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The following is a guest post from a true friend, Suba at Wealth Informatics.  She is such an awesome blogger and a sincerely sweet person.  Please check out her site for yourself – believe me, you will want to sign up for her RSS feed if nothing else.  Her posts are so informative.  I have been begging her to write for me regularly for more than a year now, lol.  If you don’t know her in some way, I would highly suggest trying.  I am a better person for knowing her. February is National Parent Leadership Month, which highlights the role parents play in shaping the lives of their children. I personally feel that parents have the power and the responsibility to teach their kids to be good financial citizens. What did my parents directly teach me about finance? Nothing. Umm… What? First, a bit of a background about me. I came to the US less than 10 years ago. I grew up in India, in a middle class family (read monthly income : 200 USD). My parents, my grandparents, my sister, and I shared a one bedroom home. Both of us got an excellent education, new clothes when necessary, encouragement … Read more

Baby Formula Money Saving Tips

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The following is a guest post about saving money on baby formula by Mike Collins from SavingMoneyToday.net.  Check out his new site at BabyStuffGuide.com, which is dedicated to helping new parents make smart decisions.  Thanks Mike for the family post! New parents are usually shocked at how much their little one costs, and I’m not just talking about hospital bills.  Clothes, diapers, bedding, strollers, toys…the list goes on and on.  And if you don’t want to breastfeed (or are unable to), then you can expect to spend a small fortune on baby formula.  Pediatricians recommend that babies stay on formula until they are a year old and then they can switch over to whole milk.  That’s twelve months in which your new baby will be devouring baby formula at an alarming rate.   With that in mind, here are some tips for saving money on baby formula. Saving Money on Baby Formula Tips Stick with powder.  I know the pre-mixed, ready to drink formula is more convenient but you’ll pay big time for that.  If you use powdered formula which has to be mixed with water you can slash your baby formula bills by as much as 50%. Use generic formula.  … Read more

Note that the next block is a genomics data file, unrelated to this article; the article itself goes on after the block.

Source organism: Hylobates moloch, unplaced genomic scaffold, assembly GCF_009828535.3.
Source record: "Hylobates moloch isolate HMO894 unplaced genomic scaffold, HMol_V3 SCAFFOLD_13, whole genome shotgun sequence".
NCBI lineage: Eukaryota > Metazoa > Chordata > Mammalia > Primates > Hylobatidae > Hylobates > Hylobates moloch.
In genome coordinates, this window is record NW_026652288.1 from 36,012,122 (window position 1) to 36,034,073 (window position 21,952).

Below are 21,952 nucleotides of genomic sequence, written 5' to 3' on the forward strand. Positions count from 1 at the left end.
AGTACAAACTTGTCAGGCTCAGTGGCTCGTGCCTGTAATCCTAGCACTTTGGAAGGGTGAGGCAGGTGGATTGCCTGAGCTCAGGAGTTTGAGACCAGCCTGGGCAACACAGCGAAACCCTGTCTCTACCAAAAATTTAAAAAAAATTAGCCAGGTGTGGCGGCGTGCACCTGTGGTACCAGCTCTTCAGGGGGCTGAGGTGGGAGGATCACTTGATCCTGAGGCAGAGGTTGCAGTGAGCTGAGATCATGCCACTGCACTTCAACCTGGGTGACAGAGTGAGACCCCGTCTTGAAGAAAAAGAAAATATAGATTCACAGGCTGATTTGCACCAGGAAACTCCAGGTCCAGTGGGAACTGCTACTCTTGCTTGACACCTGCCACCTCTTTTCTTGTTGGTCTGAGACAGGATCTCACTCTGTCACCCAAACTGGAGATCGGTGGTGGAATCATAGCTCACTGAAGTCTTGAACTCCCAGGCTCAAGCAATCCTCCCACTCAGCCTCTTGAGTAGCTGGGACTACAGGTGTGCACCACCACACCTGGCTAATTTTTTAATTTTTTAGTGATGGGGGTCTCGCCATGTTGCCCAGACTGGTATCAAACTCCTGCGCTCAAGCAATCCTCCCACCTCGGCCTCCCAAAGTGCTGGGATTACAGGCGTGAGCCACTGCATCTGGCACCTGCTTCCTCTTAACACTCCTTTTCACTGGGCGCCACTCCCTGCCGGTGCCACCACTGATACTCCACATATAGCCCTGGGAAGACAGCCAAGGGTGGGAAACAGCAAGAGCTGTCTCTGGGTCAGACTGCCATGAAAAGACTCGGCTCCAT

What Motivates You to be Financially Responsible?